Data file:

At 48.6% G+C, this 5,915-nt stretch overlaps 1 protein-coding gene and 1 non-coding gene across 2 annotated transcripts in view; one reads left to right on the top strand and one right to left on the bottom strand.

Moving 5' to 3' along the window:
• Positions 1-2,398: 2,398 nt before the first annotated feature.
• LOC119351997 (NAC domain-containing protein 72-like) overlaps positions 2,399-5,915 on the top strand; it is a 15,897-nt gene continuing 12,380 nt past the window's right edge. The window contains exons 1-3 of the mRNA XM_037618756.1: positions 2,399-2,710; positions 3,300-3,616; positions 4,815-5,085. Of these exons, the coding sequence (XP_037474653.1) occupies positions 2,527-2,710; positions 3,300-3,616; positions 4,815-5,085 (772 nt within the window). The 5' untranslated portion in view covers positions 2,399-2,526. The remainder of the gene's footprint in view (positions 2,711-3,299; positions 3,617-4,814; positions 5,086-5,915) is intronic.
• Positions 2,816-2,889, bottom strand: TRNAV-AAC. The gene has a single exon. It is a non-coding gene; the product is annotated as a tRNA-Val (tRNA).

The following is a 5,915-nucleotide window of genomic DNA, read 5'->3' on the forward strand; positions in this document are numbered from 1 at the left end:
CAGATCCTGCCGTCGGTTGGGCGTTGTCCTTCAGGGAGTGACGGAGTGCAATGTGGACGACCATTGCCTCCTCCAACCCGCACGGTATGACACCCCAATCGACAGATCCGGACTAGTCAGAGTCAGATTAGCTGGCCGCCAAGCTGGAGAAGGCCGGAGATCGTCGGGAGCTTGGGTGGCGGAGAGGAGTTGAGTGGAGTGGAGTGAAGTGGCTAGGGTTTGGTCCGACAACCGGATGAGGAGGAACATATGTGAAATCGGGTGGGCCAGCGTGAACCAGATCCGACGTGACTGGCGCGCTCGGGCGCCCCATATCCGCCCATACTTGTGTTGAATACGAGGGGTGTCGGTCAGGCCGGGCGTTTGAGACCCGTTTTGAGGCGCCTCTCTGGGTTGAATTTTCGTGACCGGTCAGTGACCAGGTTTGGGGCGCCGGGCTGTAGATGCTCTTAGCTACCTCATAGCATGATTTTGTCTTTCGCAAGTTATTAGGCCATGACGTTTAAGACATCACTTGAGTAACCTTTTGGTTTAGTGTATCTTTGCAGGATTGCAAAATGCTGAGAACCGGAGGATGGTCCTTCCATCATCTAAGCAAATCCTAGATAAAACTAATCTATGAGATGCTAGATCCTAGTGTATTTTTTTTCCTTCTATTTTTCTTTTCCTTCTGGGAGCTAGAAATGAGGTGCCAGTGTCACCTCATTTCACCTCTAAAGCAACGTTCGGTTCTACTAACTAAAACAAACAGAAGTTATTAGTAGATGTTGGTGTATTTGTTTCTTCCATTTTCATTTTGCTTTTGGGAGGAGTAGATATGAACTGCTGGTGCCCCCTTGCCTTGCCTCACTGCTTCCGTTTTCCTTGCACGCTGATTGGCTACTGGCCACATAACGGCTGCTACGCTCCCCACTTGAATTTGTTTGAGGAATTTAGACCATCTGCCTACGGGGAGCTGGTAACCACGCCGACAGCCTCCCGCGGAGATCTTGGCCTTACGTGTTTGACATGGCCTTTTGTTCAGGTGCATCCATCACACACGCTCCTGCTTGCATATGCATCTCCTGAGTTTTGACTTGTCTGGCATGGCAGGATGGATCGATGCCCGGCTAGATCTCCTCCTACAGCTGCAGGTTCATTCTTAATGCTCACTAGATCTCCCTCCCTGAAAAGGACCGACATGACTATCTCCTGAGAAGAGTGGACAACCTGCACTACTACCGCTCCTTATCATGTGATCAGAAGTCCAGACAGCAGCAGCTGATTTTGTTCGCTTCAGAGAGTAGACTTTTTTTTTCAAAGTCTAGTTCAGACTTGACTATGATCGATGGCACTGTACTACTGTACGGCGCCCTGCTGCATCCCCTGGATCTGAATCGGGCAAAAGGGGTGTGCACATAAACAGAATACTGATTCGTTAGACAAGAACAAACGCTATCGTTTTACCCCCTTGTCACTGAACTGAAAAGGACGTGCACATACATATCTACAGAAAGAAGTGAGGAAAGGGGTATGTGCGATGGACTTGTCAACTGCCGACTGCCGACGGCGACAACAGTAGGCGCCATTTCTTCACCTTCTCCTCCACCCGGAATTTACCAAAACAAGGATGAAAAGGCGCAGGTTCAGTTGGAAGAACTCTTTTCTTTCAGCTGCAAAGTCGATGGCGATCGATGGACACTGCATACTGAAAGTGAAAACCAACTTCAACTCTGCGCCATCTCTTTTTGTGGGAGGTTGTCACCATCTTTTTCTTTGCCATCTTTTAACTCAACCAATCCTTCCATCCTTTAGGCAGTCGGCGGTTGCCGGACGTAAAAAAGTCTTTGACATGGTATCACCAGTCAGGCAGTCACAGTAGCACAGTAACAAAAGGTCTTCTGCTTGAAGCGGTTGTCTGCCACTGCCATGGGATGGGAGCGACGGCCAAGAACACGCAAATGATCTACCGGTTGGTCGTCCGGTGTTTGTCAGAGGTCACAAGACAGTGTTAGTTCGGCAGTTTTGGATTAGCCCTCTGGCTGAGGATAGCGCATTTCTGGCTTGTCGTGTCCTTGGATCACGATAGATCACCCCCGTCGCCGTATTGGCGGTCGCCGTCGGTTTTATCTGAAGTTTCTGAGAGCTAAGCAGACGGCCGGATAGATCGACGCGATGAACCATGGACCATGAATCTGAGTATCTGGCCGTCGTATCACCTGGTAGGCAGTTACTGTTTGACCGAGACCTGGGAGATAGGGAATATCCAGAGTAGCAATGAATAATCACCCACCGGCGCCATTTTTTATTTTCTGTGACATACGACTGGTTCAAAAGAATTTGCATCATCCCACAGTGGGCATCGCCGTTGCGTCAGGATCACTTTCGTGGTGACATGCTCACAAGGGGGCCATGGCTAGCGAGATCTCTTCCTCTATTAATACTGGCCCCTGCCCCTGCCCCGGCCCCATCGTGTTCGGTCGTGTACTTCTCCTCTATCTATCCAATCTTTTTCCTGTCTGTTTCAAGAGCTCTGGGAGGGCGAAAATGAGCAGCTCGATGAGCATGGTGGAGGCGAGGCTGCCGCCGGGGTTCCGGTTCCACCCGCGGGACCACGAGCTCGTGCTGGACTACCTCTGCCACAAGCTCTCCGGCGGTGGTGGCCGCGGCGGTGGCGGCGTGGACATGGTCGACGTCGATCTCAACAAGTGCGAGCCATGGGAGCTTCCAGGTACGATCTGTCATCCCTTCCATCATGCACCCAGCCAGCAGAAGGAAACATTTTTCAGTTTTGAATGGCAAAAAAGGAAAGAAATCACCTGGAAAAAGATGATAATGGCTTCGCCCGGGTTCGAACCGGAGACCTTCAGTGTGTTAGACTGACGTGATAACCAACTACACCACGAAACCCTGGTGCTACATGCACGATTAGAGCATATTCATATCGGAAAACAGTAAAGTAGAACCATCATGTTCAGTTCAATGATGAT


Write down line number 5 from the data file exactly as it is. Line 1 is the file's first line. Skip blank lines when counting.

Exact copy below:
• Positions 2,816-2,889, bottom strand: TRNAV-AAC. The gene has a single exon. It is a non-coding gene; the product is annotated as a tRNA-Val (tRNA).